Humans colonize their homes with microbes, not the other way around

Microbes are everywhere. They live on and inside us, and cover most things we come into contact with, including our personal belongings. We also know that microbes play a role in human health, and the destruction of our personal microbial community (known as our microbiome) is thought to be contributing to the rapid rise of certain diseases.

The research shows humans affect the microbial populations of their surroundings rather than the other way around.

Studying the dynamics of microbial transmission revealed that, more often than not, humans are the microbial vectors, or transporters. When we move into a new house, rather than acquire microbes from the new location, we bring our unique microbial profile with us.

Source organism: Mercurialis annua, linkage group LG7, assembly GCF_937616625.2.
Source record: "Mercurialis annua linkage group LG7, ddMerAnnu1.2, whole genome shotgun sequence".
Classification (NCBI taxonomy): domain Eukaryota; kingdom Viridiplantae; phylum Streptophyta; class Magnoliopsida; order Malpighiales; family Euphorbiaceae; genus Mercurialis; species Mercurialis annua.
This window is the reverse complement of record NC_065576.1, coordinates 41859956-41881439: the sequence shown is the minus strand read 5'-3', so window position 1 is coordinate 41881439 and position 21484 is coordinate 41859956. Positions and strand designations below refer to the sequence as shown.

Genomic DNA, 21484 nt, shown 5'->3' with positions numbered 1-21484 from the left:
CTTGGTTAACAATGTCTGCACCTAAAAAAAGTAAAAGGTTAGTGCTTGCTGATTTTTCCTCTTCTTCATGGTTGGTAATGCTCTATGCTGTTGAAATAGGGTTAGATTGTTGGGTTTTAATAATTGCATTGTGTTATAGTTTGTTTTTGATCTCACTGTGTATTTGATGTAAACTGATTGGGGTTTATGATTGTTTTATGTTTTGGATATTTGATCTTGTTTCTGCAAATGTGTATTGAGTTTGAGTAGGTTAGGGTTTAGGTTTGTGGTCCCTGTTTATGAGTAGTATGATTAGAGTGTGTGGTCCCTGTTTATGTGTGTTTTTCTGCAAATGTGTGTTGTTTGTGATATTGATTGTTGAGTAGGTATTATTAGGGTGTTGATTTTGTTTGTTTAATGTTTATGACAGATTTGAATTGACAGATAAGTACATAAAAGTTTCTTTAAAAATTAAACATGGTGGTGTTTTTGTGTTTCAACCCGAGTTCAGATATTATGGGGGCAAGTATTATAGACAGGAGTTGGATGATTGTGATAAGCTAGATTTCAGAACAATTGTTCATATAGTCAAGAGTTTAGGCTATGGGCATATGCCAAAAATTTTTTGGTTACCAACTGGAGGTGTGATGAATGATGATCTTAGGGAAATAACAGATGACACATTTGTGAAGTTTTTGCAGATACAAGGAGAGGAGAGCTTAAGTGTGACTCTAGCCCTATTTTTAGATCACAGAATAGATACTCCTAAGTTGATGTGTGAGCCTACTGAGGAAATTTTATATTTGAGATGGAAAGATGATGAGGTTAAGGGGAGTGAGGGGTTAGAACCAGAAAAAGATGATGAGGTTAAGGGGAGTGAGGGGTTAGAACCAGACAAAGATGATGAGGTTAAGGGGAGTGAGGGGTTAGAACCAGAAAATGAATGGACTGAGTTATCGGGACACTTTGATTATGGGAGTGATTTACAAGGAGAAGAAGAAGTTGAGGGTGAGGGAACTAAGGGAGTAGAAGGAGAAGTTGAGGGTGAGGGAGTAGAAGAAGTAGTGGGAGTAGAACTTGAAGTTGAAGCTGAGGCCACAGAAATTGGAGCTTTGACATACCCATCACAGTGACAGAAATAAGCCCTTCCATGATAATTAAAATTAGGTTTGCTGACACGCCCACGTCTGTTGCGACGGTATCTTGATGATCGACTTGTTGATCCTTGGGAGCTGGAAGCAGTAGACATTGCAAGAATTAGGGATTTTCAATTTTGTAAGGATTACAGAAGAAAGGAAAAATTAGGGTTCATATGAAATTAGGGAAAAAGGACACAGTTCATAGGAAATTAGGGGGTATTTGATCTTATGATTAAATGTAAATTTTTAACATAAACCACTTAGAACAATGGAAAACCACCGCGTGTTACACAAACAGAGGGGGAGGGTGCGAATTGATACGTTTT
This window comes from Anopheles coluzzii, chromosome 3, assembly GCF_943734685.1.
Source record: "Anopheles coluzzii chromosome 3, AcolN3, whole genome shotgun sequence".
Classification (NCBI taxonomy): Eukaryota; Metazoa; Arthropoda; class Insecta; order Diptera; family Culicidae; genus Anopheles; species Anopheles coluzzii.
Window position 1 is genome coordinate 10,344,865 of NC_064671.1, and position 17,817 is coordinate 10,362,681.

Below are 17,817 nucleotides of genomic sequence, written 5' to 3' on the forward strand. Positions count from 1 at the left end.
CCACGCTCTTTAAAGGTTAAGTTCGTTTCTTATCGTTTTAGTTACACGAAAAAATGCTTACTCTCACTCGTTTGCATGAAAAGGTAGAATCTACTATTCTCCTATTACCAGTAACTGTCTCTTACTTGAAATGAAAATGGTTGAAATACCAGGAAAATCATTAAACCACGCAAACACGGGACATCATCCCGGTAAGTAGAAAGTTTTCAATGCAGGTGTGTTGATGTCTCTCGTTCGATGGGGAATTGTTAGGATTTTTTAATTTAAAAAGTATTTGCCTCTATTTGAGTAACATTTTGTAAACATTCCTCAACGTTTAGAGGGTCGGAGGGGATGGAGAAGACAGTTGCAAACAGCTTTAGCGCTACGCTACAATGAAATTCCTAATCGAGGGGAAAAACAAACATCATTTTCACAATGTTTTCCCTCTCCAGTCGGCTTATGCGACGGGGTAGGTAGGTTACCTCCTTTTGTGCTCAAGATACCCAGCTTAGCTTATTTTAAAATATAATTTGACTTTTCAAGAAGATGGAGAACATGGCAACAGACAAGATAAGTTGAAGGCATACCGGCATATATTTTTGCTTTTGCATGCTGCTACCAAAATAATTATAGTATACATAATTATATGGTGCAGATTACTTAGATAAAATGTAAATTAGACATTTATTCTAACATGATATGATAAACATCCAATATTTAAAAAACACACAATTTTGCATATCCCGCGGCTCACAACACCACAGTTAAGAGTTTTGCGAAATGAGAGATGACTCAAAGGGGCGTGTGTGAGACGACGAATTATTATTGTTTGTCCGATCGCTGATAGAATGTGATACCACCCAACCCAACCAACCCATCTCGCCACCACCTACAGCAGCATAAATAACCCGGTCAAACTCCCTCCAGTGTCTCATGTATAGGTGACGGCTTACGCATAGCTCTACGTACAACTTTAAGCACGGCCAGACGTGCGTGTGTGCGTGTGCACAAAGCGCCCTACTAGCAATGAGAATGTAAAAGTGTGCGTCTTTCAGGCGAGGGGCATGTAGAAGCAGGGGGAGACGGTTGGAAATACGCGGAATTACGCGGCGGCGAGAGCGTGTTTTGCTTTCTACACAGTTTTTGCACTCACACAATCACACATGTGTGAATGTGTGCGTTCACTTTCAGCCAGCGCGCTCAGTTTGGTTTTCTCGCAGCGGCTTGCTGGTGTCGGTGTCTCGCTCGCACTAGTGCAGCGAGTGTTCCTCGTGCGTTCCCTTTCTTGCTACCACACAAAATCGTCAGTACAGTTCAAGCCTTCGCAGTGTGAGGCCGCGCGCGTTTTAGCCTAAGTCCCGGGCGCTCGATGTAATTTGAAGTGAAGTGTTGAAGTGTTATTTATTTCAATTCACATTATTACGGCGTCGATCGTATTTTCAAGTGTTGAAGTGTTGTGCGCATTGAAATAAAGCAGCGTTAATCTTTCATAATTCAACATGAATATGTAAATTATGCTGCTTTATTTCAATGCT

Andrew Holmes, a microbial ecologist from the University of Sydney, said the results indicate microbial communities on household surfaces are “ecologically inert.” Rather than harboring actively growing microbes, he said, surfaces “are continually reloaded with what you had already growing in and on you.

“To put it another way: We inoculate the house, rather than the house inoculating us,“ he said.

Read the full, original story: All happy families are microbially alike

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